Two-time MotoGP world champion Casey Stoner says Ducati "can't afford to lose" Andrea Dovizioso, after the Italian's exit at the end of 2020 was confirmed on Saturday.
Dovizioso's manager Simone Battistella told Sky Italia earlier today that his rider would not be renewing his contract with Ducati after eight years together, with Ducati's Paolo Ciabatti confirming this soon after.
Battistella claims a deal for 2021 was ultimately never tabled, with Ciabatti admitting the decision was taken for Ducati after it announced on Friday that it would wait until after next week's Styrian Grand Prix before making its move.
Talks between Dovizioso and Ducati stalled over money, with the latter wanting Dovizioso to take a substantial pay cut in the wake of the financial downturn wrought by the coronavirus crisis.
Stoner walked away from Ducati after it refused to put its hands in its pockets and show how much he was valued for 2011, with the 2007 world champion moving to Honda where he dominated for his second world title.
The Australian has since waded into the debate surrounding Dovizioso's Ducati exit, tweeting: "Just my opinion, but I don't believe Ducati can afford to lose someone like Andrea Dovizioso.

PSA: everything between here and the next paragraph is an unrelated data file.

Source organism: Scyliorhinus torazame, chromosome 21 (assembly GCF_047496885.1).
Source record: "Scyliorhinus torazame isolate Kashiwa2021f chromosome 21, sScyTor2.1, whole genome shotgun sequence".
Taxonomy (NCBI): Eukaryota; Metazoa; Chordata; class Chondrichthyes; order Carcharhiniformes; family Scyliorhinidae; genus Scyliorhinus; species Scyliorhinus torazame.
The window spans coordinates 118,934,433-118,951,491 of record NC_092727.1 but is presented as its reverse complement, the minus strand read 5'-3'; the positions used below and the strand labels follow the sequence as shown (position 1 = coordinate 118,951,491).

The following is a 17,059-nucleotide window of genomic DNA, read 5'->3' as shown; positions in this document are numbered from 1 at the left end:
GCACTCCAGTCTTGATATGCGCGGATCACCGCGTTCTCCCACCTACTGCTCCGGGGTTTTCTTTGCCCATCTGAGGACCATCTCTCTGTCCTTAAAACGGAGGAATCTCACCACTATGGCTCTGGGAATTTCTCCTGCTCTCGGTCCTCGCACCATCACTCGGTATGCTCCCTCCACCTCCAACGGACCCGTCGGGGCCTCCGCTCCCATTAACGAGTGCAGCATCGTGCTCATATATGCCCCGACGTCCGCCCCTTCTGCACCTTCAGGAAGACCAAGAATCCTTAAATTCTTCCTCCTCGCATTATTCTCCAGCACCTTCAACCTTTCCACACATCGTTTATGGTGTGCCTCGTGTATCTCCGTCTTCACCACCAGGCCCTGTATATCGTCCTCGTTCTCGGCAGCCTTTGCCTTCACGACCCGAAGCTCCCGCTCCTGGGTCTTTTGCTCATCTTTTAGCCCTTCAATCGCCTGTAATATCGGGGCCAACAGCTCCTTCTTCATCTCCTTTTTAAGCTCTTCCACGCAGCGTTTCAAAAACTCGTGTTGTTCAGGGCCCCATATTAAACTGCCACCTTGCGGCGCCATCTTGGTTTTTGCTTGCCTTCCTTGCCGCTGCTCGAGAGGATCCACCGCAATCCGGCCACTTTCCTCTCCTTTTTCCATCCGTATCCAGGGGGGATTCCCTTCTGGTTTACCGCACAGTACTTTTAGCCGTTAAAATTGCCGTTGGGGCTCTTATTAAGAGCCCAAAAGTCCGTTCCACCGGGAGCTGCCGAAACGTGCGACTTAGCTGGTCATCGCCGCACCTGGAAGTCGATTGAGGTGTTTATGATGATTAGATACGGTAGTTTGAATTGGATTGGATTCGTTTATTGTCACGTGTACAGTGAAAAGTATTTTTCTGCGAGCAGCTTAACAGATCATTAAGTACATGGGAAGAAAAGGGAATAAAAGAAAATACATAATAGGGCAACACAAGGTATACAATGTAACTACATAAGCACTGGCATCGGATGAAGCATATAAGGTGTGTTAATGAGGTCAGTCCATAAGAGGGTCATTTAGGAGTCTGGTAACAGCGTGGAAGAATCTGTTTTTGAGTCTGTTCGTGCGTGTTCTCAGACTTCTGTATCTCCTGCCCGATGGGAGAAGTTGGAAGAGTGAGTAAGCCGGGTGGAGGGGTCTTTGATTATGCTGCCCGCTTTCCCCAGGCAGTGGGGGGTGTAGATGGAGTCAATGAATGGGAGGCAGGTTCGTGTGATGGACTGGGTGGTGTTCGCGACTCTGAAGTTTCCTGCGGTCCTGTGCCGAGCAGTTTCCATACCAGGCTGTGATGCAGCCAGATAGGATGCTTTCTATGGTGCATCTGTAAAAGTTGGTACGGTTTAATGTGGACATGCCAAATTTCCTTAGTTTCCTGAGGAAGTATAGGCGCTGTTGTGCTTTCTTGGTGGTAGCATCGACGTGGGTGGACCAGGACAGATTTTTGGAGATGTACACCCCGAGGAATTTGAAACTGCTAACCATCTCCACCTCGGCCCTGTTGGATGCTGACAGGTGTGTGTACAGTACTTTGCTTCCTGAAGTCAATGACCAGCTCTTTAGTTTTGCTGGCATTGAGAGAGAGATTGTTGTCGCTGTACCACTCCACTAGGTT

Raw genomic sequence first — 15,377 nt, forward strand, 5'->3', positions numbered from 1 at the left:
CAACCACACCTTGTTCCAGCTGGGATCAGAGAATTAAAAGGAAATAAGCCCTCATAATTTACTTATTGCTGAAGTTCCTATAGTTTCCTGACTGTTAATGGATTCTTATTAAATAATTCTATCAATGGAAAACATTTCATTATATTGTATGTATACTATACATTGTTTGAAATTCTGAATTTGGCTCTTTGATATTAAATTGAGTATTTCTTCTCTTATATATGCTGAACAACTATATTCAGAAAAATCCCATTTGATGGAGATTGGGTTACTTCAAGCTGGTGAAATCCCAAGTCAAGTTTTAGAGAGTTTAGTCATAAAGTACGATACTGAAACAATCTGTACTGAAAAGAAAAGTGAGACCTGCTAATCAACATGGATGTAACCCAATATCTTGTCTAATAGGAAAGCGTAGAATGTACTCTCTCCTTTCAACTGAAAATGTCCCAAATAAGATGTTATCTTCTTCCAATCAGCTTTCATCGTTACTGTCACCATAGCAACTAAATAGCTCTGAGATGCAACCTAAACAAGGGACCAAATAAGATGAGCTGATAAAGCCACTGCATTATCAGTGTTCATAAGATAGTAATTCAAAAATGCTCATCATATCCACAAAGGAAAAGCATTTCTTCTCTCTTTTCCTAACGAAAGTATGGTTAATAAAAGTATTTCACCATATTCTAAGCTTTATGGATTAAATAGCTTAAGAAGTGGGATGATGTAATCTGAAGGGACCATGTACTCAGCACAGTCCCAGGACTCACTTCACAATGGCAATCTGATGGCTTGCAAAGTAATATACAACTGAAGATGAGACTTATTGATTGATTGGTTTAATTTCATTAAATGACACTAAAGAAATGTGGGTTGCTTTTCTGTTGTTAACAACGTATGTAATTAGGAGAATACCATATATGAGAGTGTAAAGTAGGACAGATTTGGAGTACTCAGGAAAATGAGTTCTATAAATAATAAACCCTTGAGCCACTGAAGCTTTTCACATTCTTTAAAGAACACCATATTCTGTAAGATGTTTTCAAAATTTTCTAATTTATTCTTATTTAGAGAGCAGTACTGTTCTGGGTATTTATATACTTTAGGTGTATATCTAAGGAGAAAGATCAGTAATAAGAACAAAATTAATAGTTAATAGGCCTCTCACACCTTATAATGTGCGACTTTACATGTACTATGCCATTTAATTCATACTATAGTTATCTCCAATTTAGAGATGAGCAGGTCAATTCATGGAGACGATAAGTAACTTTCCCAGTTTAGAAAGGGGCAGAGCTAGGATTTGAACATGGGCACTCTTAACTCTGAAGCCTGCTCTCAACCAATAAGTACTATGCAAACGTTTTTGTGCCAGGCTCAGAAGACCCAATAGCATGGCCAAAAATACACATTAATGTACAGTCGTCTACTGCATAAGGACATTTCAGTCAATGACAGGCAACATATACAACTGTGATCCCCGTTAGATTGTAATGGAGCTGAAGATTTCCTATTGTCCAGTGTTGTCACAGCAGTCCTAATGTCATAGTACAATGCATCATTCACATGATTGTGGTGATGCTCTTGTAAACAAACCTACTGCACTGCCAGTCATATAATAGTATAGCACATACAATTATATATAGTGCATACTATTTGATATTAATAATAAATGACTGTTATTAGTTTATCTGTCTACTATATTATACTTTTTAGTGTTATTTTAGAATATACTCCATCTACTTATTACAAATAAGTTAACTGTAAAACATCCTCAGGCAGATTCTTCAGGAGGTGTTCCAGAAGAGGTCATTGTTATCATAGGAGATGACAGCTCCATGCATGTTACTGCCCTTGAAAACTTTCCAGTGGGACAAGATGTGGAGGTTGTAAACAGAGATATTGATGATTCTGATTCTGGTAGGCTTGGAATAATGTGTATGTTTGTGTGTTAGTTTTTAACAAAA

"I think they need to realise at some point that it's the rider, not wind tunnels that get results. So listen to them..."
Just my opinion but I don't believe @DucatiMotor can afford to loose someone like @AndreaDovizioso.— Casey Stoner (@Official_CS27) August 15, 2020
I think they need to realise at some point that it's the rider, not wind tunnels that get results, so listen to them...
Stoner returned to Ducati in 2016 as test rider, but left again in 2018 after feeling his opinions on developing the Desmosedici were not being listened to.
Upon his departure from Ducati as a race rider at the end of 2010, the Italian manufacturer entered into a barren period in MotoGP.
The nadir came in 2011 and 2012 when nine-time grand prix world champion Valentino Rossi struggled hugely on the bike, registering just three podiums in two years before retreating back to Yamaha in 2013.
Ducati wouldn't win a race between 2010 and 2015, with its first victory since Stoner's departure coming in Austria in 2016 courtesy of Andrea Iannone.
Dovizioso took Ducati to its first proper title charge in 2017, when six victories across the campaign took his battle with eventual champion Marc Marquez down to the wire.
On Saturday, Ducati sporting director Paolo Ciabatti admitted ex-rider Jorge Lorenzo "may still be" an option on the table for 2021 - though no pre-agreement was in place.